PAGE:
I was homeless for two years before starting my own recruitment business – now I’m worth £208million – The Sun
PENNY Streeter, 52, is a managing director and lives in Cape Town and West Sussex, with husband Nick, 65, who works for the family business.
After becoming homeless when she lost her job and her first marriage broke down, Penny reveals how she turned her life around to become a successful businesswoman worth £208million.
Sitting in a dingy flat in Croydon, I wondered how things had got to this. I was nine months pregnant with my third child, and living in emergency accommodation after my marriage ended.
I had no furniture – just two deckchairs from my mum – and my two kids Adam, then six, and Giselle, two, to look after. I felt hopeless.
At 15, I left school with no qualifications, but managed to get a job in recruitment. I married my first husband Douglas in 1986, aged 19, and our son Adam arrived that December.
A few years later, I set up a recruitment agency with my mum, Marion, then in her 40s, and a former colleague, Sue. We got a loan and rented offices.
It went well for two months, but the business folded in August 1989, owing the bank £20,000. It was an awful time, with debt collectors banging at Mum’s door.
In the middle of all the stress, I gave birth to my daughter Giselle.
Two years later, I became pregnant with Bonnie, but in January 1994 my marriage broke down under the strain of everything.
We were staying at my mum’s but there weren’t enough rooms, so the kids and I ended up in emergency accommodation after spending two weeks with her.
I was on benefits and Douglas couldn’t afford to pay child maintenance, so it was my only option.
We stayed there for two years after Bonnie was born. My mum helped out with money for food and loaned us some furniture, although she hardly had anything herself after the business collapsed.
It was a struggle to put food on the table and I would buy the kids’ clothes from car-boot sales. It was horrible.
Luckily, the kids were too young to realise what was happening, but I’d just think: ‘What do I do?’ I could never treat them to new toys, which made me feel incredibly guilty.
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We lived on the top floor of a block of flats, so I had to drag the buggy up three flights every day. I felt like a failure, but I stayed as positive as I could for the kids.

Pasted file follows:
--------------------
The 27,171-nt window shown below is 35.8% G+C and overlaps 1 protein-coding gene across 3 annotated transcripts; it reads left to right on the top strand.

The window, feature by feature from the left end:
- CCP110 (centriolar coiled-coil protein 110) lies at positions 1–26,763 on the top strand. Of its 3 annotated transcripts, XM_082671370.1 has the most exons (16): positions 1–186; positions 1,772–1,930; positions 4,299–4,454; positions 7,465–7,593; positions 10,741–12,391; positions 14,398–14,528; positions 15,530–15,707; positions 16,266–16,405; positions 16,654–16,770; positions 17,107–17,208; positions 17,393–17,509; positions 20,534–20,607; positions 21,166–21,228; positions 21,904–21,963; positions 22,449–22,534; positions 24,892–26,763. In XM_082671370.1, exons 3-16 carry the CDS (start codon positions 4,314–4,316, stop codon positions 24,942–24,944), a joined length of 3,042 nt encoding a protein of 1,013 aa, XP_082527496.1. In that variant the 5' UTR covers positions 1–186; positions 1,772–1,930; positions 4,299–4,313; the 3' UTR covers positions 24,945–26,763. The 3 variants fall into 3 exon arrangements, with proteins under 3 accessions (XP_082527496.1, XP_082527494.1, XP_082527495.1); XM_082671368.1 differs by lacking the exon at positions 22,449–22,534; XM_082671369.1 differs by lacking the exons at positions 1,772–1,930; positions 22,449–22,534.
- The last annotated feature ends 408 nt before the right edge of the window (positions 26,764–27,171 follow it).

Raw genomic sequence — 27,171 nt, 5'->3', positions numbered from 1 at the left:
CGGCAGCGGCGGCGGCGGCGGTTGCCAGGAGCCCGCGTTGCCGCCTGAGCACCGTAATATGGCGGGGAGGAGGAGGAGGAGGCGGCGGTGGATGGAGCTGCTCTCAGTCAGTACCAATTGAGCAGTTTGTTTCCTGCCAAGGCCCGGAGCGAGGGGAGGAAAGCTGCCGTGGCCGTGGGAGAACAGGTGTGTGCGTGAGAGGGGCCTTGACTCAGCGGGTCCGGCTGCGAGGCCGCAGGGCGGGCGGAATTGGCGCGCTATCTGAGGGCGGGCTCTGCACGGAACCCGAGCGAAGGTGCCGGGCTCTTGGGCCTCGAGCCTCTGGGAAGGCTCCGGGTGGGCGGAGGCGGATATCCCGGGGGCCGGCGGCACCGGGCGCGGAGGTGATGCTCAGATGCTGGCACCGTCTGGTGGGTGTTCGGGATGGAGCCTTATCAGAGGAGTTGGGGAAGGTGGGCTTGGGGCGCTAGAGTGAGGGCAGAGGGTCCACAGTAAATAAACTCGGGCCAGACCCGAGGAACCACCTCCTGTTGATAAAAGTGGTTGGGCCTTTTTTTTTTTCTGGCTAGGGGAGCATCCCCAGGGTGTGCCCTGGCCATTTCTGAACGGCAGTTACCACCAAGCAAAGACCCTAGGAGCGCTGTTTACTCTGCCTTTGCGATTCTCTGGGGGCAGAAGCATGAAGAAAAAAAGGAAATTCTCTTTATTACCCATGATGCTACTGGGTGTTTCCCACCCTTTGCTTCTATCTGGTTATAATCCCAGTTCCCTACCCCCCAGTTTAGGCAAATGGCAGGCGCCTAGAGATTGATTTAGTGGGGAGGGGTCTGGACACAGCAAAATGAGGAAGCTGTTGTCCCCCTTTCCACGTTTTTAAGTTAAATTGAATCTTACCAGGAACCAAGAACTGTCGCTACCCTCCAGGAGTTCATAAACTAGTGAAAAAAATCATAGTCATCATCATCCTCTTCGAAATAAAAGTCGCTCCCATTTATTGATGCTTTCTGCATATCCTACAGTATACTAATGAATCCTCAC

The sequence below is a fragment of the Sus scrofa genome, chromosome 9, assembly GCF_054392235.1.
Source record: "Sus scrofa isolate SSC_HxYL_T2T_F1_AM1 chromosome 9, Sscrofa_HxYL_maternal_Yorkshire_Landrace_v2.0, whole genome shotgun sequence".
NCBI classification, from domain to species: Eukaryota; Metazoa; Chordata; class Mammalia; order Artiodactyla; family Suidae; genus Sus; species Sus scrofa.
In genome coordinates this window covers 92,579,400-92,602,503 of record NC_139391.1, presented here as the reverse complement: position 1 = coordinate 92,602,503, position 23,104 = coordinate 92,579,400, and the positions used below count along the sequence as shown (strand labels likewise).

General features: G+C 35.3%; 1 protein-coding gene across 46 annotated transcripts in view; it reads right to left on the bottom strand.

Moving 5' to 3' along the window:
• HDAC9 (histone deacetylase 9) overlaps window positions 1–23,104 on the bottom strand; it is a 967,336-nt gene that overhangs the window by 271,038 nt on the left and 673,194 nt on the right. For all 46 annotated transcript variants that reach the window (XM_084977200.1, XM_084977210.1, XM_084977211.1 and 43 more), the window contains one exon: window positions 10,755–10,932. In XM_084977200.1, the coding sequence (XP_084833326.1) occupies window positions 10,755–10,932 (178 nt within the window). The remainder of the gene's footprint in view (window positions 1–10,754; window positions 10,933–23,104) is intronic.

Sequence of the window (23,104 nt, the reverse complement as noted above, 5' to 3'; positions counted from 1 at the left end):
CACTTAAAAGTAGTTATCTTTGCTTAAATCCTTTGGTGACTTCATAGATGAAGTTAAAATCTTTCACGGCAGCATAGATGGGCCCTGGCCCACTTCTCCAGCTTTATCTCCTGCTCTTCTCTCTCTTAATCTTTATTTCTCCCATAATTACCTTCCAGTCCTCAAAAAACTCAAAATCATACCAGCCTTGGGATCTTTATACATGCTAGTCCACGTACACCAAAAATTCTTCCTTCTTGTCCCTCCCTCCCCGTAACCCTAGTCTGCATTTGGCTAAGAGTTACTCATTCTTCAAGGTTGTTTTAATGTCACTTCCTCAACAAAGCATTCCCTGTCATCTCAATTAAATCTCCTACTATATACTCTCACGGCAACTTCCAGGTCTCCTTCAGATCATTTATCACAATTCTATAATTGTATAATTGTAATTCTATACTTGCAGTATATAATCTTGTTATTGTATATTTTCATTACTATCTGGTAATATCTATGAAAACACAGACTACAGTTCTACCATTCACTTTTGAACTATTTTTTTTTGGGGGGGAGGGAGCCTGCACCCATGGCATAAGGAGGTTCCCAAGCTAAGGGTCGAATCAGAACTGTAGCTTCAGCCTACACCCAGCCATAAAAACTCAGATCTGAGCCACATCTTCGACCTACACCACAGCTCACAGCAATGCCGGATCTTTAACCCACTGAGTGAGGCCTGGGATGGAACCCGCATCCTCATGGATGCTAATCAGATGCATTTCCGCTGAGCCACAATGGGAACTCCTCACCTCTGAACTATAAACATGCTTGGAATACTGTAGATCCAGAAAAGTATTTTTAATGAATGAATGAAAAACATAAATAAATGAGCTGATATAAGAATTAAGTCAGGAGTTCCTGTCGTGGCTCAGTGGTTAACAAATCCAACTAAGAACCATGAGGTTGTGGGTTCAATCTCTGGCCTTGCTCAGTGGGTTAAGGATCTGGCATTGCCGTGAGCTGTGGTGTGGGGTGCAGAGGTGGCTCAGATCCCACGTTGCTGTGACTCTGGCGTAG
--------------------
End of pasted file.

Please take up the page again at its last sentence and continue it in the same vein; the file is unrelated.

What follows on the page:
In June 1995, I decided to start a new recruitment business after a friend told me I could use a spare corner in her husband’s office. Some people said I was mad, but I was determined and roped in my mum again.
We had no money, and I was still living in the flat, but all we needed was a phone and we juggled childcare between us.
I’d call people non-stop to get the word out, plus we put on kids’ discos at the weekend to earn extra money, and put every penny into the business.
We worked hard and it was successful. Not long after, I met Nick on a rare night out. Within a year, I’d moved into a rented flat with the kids and by June 1996, the business had turned over £1million.
We decided to specialise in healthcare recruitment, and re-branded the company as Ambition 24 Hours, later A24 Group.
In March 1999, I was able to buy a three-bedroom house. I was so proud I’d turned my life around.
Nick and I had our daughter Tilly in March 2001. Juggling four kids with the business was challenging, but by 2002 we were the fastest-growing company in the UK.
But although we were making money, we’d reinvest everything. There were no flash holidays or cars. After my experience of poverty, I was too wary.
In 2006, I was awarded an OBE for services to enterprise, which felt surreal. I’d left school at 15 and there I was meeting the Queen at Buckingham Palace.
In March 2009, I married Nick, who’s been a great stepdad to my three now grown-up kids.
Last year’s Sunday Times Rich List valued me at £208million, and I’ve now relaxed a bit with spending. We own a vineyard in South Africa and a winery in Horsham.
We employ more than 27,000 doctors, nurses and healthcare professionals in the NHS, prisons and care homes, and 350 people directly. In the wake of Covid-19, I’m proud to help the fight against it.
My advice to other businesswomen is to follow your heart.
I was homeless, but I’ve made it this far – if you have the determination, there’s no reason you can’t succeed, too.
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